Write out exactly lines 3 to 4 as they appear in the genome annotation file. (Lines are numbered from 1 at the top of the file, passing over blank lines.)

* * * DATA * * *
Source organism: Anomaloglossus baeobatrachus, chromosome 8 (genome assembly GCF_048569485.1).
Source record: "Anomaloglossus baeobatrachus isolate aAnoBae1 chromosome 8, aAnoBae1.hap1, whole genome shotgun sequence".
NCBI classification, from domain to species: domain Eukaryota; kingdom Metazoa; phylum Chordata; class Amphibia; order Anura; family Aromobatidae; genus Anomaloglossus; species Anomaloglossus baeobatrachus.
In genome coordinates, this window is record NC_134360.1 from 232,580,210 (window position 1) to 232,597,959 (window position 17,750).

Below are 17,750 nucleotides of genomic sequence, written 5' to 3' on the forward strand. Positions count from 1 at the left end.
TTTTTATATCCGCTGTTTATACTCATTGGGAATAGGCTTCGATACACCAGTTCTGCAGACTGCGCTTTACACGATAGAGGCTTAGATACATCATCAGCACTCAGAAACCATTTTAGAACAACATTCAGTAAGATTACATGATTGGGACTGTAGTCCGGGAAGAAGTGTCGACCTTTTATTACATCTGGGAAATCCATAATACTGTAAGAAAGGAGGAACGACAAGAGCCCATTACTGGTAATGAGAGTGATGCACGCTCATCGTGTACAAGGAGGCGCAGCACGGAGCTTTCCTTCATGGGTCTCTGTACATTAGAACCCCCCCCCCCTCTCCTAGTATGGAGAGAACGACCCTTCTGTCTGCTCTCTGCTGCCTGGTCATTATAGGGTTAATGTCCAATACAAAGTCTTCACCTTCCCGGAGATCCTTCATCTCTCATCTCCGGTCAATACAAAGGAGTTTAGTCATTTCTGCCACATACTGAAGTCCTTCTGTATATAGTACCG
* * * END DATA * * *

NCBI classification, from domain to species: domain Eukaryota; kingdom Metazoa; phylum Chordata; class Amphibia; order Anura; family Aromobatidae; genus Anomaloglossus; species Anomaloglossus baeobatrachus.
In genome coordinates, this window is record NC_134360.1 from 232,580,210 (window position 1) to 232,597,959 (window position 17,750).